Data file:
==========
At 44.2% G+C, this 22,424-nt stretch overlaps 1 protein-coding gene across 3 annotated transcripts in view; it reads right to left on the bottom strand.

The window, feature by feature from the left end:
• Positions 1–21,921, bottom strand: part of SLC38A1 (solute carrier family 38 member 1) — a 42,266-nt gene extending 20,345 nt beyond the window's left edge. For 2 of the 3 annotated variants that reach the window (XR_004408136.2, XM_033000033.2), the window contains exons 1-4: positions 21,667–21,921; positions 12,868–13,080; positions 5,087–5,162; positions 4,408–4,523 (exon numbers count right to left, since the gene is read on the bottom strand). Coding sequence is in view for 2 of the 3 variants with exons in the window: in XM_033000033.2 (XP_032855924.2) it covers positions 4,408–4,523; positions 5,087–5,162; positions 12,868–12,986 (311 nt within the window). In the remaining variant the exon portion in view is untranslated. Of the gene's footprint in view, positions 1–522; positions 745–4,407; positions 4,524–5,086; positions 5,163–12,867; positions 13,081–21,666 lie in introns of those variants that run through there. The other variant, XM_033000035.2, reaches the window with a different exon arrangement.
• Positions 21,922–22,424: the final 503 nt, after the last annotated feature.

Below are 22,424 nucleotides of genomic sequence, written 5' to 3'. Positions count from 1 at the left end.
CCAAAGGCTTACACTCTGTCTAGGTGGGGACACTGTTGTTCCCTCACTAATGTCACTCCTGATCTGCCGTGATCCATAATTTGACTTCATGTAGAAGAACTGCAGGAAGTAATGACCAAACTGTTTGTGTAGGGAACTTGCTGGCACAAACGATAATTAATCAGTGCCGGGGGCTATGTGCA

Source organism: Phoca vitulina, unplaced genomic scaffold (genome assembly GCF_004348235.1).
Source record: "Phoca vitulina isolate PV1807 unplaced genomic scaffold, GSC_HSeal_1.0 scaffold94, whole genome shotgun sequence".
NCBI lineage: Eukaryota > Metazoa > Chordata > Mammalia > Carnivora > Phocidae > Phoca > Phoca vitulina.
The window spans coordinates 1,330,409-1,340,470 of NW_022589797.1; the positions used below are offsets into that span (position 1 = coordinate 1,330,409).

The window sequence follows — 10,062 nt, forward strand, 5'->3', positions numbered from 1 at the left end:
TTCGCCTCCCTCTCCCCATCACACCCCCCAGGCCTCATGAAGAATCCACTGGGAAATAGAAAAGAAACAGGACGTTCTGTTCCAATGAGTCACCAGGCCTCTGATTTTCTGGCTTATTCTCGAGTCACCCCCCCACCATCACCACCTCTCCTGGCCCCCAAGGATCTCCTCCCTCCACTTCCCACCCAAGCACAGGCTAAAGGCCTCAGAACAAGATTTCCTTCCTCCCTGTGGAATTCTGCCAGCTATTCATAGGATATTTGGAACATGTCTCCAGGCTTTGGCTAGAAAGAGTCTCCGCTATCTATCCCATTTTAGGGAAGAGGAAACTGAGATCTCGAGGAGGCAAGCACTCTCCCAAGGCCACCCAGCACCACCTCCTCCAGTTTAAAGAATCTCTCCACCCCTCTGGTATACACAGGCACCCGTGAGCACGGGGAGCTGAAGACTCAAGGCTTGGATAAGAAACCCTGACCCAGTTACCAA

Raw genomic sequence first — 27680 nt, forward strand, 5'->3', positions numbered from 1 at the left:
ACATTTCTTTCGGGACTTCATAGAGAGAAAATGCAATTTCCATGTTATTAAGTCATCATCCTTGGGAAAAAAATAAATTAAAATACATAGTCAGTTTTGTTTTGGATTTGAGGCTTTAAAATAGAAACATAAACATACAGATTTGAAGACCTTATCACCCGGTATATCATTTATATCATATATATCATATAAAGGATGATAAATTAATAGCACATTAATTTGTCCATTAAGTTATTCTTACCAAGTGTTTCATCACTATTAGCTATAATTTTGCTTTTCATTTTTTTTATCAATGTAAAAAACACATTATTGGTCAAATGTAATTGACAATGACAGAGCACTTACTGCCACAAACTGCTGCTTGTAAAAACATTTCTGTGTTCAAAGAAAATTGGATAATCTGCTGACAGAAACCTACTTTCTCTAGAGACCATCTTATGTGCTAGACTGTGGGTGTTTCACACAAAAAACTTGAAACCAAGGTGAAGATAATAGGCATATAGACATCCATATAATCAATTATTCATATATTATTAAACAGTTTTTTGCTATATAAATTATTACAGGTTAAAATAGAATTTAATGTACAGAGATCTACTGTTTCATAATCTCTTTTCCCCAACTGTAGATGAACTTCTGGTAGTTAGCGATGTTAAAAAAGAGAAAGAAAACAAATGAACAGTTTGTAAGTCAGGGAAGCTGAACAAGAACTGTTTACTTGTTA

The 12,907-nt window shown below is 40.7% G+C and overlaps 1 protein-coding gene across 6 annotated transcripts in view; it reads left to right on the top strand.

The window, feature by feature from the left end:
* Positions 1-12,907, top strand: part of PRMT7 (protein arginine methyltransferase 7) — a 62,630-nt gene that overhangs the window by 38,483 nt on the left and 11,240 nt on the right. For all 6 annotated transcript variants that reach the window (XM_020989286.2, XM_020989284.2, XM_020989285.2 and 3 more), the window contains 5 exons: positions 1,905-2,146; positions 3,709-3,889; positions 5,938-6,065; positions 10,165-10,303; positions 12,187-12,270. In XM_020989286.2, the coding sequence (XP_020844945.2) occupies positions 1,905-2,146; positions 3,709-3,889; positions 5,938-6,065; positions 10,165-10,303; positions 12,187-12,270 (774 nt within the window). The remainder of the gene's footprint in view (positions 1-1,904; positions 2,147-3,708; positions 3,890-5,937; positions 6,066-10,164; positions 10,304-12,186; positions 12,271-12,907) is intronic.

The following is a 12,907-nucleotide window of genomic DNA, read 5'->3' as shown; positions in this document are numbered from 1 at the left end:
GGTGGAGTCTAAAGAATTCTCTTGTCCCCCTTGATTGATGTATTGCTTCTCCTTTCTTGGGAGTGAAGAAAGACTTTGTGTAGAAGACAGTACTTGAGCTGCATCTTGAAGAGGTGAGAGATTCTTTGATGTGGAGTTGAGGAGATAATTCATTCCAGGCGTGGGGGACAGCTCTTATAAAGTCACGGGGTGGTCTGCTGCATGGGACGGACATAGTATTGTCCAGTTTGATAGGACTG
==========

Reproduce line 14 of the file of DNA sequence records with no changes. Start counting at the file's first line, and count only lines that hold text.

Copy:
ACATTTCTTTCGGGACTTCATAGAGAGAAAATGCAATTTCCATGTTATTAAGTCATCATCCTTGGGAAAAAAATAAATTAAAATACATAGTCAGTTTTGTTTTGGATTTGAGGCTTTAAAATAGAAACATAAACATACAGATTTGAAGACCTTATCACCCGGTATATCATTTATATCATATATATCATATAAAGGATGATAAATTAATAGCACATTAATTTGTCCATTAAGTTATTCTTACCAAGTGTTTCATCACTATTAGCTATAATTTTGCTTTTCATTTTTTTTATCAATGTAAAAAACACATTATTGGTCAAATGTAATTGACAATGACAGAGCACTTACTGCCACAAACTGCTGCTTGTAAAAACATTTCTGTGTTCAAAGAAAATTGGATAATCTGCTGACAGAAACCTACTTTCTCTAGAGACCATCTTATGTGCTAGACTGTGGGTGTTTCACACAAAAAACTTGAAACCAAGGTGAAGATAATAGGCATATAGACATCCATATAATCAATTATTCATATATTATTAAACAGTTTTTTGCTATATAAATTATTACAGGTTAAAATAGAATTTAATGTACAGAGATCTACTGTTTCATAATCTCTTTTCCCCAACTGTAGATGAACTTCTGGTAGTTAGCGATGTTAAAAAAGAGAAAGAAAACAAATGAACAGTTTGTAAGTCAGGGAAGCTGAACAAGAACTGTTTACTTGTTA